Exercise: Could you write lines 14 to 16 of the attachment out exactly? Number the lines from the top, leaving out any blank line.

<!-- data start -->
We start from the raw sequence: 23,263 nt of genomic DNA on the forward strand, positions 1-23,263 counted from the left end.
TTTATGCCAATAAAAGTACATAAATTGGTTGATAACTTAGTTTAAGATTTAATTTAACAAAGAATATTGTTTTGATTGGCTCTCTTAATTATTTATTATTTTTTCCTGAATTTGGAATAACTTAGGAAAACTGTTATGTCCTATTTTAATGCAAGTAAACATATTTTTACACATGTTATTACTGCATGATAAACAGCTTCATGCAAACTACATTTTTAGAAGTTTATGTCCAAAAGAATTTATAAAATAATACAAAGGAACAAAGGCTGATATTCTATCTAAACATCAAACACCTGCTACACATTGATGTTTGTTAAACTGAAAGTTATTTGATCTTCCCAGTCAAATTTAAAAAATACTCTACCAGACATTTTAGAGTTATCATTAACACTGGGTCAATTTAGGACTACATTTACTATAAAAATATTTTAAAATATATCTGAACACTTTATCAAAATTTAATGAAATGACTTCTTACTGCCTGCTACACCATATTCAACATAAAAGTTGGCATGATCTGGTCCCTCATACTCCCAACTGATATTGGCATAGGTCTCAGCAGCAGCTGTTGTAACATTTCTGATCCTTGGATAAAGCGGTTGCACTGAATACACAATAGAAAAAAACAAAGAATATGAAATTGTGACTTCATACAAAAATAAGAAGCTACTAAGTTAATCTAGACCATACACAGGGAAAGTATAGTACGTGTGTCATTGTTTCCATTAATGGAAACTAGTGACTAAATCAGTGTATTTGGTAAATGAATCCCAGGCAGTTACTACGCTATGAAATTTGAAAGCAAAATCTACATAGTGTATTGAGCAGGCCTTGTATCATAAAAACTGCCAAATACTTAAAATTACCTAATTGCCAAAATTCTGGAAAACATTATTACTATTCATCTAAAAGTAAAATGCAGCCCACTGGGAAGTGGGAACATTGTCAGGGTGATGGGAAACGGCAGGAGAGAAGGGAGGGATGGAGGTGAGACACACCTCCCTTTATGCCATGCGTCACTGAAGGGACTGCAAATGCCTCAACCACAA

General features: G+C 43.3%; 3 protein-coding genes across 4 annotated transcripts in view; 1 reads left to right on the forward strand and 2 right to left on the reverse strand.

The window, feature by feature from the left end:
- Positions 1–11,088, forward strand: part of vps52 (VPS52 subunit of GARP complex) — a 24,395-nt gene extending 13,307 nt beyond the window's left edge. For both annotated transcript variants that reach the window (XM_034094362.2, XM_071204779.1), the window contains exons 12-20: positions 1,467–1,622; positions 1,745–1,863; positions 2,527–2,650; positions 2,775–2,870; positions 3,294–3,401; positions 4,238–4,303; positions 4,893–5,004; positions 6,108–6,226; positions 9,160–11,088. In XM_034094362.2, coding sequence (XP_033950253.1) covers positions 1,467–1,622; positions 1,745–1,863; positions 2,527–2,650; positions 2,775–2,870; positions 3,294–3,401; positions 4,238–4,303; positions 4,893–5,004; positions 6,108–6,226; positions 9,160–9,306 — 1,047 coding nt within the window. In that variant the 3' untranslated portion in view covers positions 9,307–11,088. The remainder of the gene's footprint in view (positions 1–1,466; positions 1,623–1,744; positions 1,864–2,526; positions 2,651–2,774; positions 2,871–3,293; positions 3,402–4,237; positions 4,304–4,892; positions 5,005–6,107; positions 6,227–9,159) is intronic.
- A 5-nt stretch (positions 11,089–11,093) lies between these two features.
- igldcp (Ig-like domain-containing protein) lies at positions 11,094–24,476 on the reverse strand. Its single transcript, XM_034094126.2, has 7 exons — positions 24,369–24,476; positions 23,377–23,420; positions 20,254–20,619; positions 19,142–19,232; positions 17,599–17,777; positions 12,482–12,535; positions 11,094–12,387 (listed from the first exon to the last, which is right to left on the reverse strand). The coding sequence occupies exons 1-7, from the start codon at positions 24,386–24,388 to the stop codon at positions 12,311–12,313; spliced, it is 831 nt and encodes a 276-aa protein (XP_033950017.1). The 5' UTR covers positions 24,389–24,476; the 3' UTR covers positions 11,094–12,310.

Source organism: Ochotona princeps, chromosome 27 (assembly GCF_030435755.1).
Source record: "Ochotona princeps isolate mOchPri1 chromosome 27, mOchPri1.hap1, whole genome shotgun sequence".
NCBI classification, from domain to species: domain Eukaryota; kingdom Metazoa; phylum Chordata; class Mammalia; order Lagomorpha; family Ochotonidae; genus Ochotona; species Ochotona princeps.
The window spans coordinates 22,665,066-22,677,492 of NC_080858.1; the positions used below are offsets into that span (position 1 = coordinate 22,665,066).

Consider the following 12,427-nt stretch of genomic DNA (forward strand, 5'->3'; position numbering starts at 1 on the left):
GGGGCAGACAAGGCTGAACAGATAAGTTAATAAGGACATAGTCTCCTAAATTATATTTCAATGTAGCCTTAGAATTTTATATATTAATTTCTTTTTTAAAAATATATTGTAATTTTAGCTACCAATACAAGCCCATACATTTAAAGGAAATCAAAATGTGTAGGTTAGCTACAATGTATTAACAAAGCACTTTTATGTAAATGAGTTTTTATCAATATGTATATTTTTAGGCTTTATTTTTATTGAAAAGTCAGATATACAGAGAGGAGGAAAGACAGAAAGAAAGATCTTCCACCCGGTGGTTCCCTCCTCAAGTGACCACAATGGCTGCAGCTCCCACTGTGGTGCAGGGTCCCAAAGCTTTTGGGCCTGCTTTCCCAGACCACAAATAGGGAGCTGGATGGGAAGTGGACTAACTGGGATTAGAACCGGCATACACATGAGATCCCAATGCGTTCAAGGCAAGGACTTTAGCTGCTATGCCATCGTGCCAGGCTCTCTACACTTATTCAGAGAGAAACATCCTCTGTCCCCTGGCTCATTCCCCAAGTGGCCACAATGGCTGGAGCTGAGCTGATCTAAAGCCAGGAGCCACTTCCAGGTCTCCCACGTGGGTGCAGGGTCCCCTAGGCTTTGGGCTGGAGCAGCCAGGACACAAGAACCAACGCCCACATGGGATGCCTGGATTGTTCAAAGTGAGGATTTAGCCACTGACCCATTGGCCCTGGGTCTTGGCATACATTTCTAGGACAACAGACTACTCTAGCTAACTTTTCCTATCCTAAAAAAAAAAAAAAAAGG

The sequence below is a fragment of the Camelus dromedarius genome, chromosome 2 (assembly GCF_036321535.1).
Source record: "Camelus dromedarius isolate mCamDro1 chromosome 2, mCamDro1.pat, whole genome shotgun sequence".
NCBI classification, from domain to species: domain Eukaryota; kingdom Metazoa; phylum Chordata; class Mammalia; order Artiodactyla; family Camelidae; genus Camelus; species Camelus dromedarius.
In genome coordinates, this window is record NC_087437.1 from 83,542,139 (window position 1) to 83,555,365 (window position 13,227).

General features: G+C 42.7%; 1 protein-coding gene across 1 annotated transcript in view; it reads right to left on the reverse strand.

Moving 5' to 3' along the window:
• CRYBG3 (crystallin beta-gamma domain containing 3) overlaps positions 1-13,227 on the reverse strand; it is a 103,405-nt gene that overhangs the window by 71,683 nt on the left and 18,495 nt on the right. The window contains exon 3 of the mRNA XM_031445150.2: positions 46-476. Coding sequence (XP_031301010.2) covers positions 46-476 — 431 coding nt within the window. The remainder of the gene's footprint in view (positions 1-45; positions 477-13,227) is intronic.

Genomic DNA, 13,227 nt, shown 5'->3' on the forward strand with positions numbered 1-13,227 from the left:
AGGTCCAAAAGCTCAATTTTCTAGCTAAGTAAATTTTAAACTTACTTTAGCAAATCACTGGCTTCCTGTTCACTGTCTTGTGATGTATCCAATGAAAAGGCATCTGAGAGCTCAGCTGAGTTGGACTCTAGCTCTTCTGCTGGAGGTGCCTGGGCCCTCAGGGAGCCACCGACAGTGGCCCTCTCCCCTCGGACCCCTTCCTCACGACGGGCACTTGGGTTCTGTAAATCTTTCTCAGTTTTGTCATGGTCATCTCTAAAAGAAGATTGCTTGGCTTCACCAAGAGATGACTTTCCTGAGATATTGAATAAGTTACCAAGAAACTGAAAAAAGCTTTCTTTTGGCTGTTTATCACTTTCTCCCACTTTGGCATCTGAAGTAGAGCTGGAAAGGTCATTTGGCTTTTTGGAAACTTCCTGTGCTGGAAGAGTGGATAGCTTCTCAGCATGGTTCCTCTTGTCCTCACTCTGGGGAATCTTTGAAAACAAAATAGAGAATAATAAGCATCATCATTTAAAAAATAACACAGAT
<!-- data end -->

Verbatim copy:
The sequence below is a fragment of the Camelus dromedarius genome, chromosome 2 (assembly GCF_036321535.1).
Source record: "Camelus dromedarius isolate mCamDro1 chromosome 2, mCamDro1.pat, whole genome shotgun sequence".
NCBI classification, from domain to species: domain Eukaryota; kingdom Metazoa; phylum Chordata; class Mammalia; order Artiodactyla; family Camelidae; genus Camelus; species Camelus dromedarius.